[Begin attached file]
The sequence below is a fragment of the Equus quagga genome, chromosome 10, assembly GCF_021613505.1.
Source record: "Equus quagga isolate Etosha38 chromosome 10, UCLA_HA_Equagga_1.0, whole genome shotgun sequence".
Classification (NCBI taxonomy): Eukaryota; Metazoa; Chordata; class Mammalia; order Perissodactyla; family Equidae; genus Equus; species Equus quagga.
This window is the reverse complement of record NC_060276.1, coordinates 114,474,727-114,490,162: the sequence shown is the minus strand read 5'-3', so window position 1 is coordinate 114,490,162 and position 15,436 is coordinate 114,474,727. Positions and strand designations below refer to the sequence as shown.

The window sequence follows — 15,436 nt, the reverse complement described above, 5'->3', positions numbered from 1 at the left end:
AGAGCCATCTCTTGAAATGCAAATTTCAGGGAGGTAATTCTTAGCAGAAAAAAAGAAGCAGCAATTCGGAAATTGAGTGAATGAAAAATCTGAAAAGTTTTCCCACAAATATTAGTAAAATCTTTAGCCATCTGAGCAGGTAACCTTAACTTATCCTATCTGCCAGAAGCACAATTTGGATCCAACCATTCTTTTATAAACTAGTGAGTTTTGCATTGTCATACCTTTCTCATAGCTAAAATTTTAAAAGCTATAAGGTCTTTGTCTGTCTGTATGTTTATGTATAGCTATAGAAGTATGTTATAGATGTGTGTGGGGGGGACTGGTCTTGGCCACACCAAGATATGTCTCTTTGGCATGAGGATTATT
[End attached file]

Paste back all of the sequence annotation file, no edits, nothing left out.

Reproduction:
The sequence below is a fragment of the Equus quagga genome, chromosome 10, assembly GCF_021613505.1.
Source record: "Equus quagga isolate Etosha38 chromosome 10, UCLA_HA_Equagga_1.0, whole genome shotgun sequence".
Classification (NCBI taxonomy): Eukaryota; Metazoa; Chordata; class Mammalia; order Perissodactyla; family Equidae; genus Equus; species Equus quagga.
This window is the reverse complement of record NC_060276.1, coordinates 114,474,727-114,490,162: the sequence shown is the minus strand read 5'-3', so window position 1 is coordinate 114,490,162 and position 15,436 is coordinate 114,474,727. Positions and strand designations below refer to the sequence as shown.

The window sequence follows — 15,436 nt, the reverse complement described above, 5'->3', positions numbered from 1 at the left end:
AGAGCCATCTCTTGAAATGCAAATTTCAGGGAGGTAATTCTTAGCAGAAAAAAAGAAGCAGCAATTCGGAAATTGAGTGAATGAAAAATCTGAAAAGTTTTCCCACAAATATTAGTAAAATCTTTAGCCATCTGAGCAGGTAACCTTAACTTATCCTATCTGCCAGAAGCACAATTTGGATCCAACCATTCTTTTATAAACTAGTGAGTTTTGCATTGTCATACCTTTCTCATAGCTAAAATTTTAAAAGCTATAAGGTCTTTGTCTGTCTGTATGTTTATGTATAGCTATAGAAGTATGTTATAGATGTGTGTGGGGGGGACTGGTCTTGGCCACACCAAGATATGTCTCTTTGGCATGAGGATTATT